Greenlight =/= How they get games on steam. Its for games that steam are unsure about, and democracy settles it.

Its mostly garage games that have one man developers or close to it. Or games that are incredibly niche even by steam standards or don't fit into a regular retail system. Actual developers get their game on steam by actually contacting steam.

Greenlight is also going to get changes, to remove the spam of advertisements instead of actual game developers. Its basically for early access games now.

Steam has even given unfinished games like project Zomboid a chance. Which is what Greenlight was for. Games that don't normally get space on actual digital distribution.

Steam doesn't charge you for patches, so PSN isn't "better" for doing what steam has been doing for years.

Its like shooting yourself in the foot with a gun and bullet you are given. Its not worth it. The death throws of the consoles are coming....the sooner the better..... all hail universal hardware!

Nurb:
A game with exclusivity for a certain amount of time is fine, because it can build up buzz, but NOT permanent exclusivity for most games. Having some exclusive system-sellers I can understand.

Imagine how much more money the developers would have if Journey was released on all platforms not long after Sony released it... I'm still avoiding watching the "let's play" videos of it in the hopes I can buy it for PC sometime and experience it fresh.

image

On the other hand if Sony hadn't picked up flOw and signed a 3 game contract with thatgamecompany, then they would hever have had the money to make Flower and Journey.

So yes, the devs could have made more money releasing on all platforms, however without the Sony money, it would never have been produced.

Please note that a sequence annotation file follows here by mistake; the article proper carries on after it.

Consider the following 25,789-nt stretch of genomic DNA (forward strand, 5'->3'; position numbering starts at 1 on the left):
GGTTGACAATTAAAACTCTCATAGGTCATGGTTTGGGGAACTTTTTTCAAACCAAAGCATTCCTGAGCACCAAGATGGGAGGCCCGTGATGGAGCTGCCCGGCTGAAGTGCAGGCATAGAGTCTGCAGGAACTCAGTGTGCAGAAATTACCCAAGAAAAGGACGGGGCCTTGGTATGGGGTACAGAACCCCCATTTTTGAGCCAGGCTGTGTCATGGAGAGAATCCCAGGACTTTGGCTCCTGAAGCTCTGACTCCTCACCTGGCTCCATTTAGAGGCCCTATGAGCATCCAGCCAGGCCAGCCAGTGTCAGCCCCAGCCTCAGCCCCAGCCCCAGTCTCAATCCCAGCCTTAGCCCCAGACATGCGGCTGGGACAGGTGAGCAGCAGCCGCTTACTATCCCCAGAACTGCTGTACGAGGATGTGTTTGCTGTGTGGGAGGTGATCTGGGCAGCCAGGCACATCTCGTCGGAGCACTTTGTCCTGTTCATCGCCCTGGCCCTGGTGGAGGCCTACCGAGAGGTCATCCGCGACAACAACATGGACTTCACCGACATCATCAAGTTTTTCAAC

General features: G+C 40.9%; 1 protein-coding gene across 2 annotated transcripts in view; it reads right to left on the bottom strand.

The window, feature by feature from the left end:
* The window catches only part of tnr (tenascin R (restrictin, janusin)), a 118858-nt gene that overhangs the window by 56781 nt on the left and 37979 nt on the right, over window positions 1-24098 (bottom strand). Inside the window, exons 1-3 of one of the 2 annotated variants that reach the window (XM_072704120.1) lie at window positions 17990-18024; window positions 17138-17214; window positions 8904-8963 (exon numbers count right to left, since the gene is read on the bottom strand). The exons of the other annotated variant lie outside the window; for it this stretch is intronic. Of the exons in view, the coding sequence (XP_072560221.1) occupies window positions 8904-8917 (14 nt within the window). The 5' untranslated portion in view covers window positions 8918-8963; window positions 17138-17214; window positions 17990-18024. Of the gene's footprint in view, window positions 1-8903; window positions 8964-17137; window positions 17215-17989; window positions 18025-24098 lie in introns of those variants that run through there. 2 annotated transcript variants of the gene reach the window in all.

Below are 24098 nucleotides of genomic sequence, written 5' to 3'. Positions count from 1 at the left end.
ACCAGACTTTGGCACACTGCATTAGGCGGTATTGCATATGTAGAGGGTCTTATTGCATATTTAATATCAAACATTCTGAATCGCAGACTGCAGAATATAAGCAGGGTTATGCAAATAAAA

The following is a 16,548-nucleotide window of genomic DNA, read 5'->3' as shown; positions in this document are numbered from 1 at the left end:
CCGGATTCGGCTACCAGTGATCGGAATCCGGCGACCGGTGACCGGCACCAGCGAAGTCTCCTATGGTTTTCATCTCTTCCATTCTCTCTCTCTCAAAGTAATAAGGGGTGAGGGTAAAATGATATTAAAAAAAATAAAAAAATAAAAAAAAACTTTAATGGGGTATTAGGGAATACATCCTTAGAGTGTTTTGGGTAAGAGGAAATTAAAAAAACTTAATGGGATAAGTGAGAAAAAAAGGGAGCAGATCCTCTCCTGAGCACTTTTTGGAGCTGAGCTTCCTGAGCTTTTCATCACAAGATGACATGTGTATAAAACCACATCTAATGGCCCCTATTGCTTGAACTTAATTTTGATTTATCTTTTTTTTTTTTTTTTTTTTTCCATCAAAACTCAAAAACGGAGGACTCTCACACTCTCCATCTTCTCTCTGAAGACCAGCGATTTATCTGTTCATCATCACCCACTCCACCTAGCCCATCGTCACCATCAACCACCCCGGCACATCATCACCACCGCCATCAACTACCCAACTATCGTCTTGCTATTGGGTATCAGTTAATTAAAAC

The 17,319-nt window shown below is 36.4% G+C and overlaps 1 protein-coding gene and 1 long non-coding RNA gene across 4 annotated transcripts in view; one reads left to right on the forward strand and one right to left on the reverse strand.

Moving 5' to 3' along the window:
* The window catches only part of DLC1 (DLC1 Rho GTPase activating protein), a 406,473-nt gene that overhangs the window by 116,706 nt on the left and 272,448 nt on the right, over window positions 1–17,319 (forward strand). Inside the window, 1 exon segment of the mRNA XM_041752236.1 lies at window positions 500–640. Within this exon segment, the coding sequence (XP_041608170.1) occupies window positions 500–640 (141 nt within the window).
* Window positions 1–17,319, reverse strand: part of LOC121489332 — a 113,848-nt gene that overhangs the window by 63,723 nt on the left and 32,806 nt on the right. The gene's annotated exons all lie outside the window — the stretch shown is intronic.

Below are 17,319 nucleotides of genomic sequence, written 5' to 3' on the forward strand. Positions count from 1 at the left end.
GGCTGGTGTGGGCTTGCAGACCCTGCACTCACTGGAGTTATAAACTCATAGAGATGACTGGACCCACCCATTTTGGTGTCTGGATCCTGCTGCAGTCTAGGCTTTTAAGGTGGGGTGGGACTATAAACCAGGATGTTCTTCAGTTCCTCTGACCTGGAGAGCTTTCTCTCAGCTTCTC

Exclusivity is almost always a poisoned apple offered to developers, especially indie developers, to take advantage of their current cash-strapped nature in return for getting them to do something that will likely blight their earning potential greatly in the future.

In this day and age, when the barrier to game creation and publishing is lower than ever (Kickstarter, Ouya, Android, Steam Greenlight, Desura, "Alpha Funding" strategies, investors more willing to back indie projects etc..) there are many ways for developers to raise money than "selling their soul" and being forced to say... not patch the PC version of your game because the Xbox version hasn't been patched yet, release certain content on Xbox first, use DirectX/XNA instead of open technologies that are easier to port etc..

Whenever I hear "exclusive" in terms of any sort of content, platform, or sales deal, it usually means that I, as a player am going to get a worse experience. Its going to mean that the game is going to be more expensive (Remember that the increase in gaming prices to $60 from $50 came from X360/PS3 licensing fees, and then greedy Bobby Kotick and friends saying "Hey, they're used to paying $60 for console titles, so charge $60 for all new games! They won't know any better!"), I'm not going to get all the in-game content unless I pre-order from Gamestop, I'm not going to be able to play the game on my preferred platform of PC, etc... which is going to make me less likely to purchase a given title.